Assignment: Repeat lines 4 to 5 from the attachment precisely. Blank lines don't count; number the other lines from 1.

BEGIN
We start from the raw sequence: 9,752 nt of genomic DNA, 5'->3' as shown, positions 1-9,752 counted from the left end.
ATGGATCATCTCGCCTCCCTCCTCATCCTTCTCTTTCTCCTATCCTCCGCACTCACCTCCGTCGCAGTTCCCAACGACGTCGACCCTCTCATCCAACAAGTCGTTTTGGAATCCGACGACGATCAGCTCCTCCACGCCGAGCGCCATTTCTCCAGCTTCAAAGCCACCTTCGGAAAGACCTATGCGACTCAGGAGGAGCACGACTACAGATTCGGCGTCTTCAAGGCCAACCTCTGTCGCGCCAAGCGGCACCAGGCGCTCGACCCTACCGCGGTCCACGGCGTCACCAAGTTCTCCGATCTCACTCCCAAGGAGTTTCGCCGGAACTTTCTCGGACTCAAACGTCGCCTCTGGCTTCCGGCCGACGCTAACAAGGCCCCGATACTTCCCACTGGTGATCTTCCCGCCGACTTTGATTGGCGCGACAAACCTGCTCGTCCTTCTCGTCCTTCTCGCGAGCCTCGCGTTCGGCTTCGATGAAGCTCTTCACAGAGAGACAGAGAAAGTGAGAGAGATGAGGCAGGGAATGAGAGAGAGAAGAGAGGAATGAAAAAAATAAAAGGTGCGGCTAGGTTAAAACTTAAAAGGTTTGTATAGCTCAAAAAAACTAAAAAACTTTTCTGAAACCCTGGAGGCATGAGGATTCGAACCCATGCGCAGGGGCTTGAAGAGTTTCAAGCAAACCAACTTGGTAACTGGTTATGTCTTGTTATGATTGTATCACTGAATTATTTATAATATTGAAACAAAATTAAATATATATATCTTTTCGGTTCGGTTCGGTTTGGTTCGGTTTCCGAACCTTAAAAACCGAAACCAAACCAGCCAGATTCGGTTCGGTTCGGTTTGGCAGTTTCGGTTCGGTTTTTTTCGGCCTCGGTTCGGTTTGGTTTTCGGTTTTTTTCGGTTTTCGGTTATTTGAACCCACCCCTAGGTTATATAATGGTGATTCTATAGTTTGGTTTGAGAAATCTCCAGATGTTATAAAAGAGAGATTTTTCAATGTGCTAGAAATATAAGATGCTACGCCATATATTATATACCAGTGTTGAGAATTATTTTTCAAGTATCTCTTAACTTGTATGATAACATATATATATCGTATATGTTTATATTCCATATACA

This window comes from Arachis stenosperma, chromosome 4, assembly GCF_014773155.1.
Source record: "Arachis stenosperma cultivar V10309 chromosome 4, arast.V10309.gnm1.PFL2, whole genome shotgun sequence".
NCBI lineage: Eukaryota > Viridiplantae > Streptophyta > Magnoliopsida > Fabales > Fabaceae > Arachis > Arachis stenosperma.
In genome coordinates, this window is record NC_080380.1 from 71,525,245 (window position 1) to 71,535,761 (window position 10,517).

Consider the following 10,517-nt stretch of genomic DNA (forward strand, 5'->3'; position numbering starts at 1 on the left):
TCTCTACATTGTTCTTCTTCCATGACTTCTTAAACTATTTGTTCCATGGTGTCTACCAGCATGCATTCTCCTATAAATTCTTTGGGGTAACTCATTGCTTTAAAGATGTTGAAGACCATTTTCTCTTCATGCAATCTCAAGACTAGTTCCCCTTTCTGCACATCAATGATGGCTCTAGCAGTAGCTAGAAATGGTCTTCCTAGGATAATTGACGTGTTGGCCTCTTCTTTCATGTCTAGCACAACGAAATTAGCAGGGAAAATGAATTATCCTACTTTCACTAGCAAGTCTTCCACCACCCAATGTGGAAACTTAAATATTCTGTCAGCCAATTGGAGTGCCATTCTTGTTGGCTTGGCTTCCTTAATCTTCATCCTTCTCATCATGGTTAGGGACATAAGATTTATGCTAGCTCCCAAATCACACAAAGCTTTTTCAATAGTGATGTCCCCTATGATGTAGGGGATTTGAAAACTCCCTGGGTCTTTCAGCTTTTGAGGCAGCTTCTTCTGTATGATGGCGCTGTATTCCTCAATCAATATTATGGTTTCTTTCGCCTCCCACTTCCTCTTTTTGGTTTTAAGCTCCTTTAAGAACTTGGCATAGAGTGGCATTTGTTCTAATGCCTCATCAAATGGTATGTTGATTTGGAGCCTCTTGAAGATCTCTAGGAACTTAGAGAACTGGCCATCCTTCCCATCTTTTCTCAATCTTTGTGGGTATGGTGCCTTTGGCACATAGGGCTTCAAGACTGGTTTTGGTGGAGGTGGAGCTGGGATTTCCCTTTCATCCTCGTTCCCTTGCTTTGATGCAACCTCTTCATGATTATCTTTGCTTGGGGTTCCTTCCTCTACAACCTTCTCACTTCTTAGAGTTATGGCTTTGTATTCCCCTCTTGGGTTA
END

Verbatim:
Source record: "Arachis stenosperma cultivar V10309 chromosome 4, arast.V10309.gnm1.PFL2, whole genome shotgun sequence".
NCBI lineage: Eukaryota > Viridiplantae > Streptophyta > Magnoliopsida > Fabales > Fabaceae > Arachis > Arachis stenosperma.